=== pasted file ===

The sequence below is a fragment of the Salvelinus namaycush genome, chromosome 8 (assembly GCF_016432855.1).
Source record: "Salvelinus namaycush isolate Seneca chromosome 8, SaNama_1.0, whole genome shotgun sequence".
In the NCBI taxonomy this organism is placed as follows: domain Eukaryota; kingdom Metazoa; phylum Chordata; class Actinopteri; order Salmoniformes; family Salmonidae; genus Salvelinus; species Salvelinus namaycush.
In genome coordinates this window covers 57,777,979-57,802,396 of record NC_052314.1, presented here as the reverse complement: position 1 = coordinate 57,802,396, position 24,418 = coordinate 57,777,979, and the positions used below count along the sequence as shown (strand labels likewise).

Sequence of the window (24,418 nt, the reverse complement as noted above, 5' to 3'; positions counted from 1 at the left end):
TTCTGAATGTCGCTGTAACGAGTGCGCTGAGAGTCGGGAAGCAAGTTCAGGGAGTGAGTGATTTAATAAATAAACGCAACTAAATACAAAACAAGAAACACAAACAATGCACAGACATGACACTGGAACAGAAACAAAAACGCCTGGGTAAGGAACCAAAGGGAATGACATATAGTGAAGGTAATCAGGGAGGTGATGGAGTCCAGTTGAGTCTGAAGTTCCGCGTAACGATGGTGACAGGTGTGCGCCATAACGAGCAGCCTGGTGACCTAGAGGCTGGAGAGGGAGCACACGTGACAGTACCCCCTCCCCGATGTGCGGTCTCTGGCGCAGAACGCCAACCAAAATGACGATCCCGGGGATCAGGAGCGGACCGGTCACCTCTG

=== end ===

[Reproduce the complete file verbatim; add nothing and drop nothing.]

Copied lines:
The sequence below is a fragment of the Salvelinus namaycush genome, chromosome 8 (assembly GCF_016432855.1).
Source record: "Salvelinus namaycush isolate Seneca chromosome 8, SaNama_1.0, whole genome shotgun sequence".
In the NCBI taxonomy this organism is placed as follows: domain Eukaryota; kingdom Metazoa; phylum Chordata; class Actinopteri; order Salmoniformes; family Salmonidae; genus Salvelinus; species Salvelinus namaycush.
In genome coordinates this window covers 57,777,979-57,802,396 of record NC_052314.1, presented here as the reverse complement: position 1 = coordinate 57,802,396, position 24,418 = coordinate 57,777,979, and the positions used below count along the sequence as shown (strand labels likewise).

Sequence of the window (24,418 nt, the reverse complement as noted above, 5' to 3'; positions counted from 1 at the left end):
TTCTGAATGTCGCTGTAACGAGTGCGCTGAGAGTCGGGAAGCAAGTTCAGGGAGTGAGTGATTTAATAAATAAACGCAACTAAATACAAAACAAGAAACACAAACAATGCACAGACATGACACTGGAACAGAAACAAAAACGCCTGGGTAAGGAACCAAAGGGAATGACATATAGTGAAGGTAATCAGGGAGGTGATGGAGTCCAGTTGAGTCTGAAGTTCCGCGTAACGATGGTGACAGGTGTGCGCCATAACGAGCAGCCTGGTGACCTAGAGGCTGGAGAGGGAGCACACGTGACAGTACCCCCTCCCCGATGTGCGGTCTCTGGCGCAGAACGCCAACCAAAATGACGATCCCGGGGATCAGGAGCGGACCGGTCACCTCTG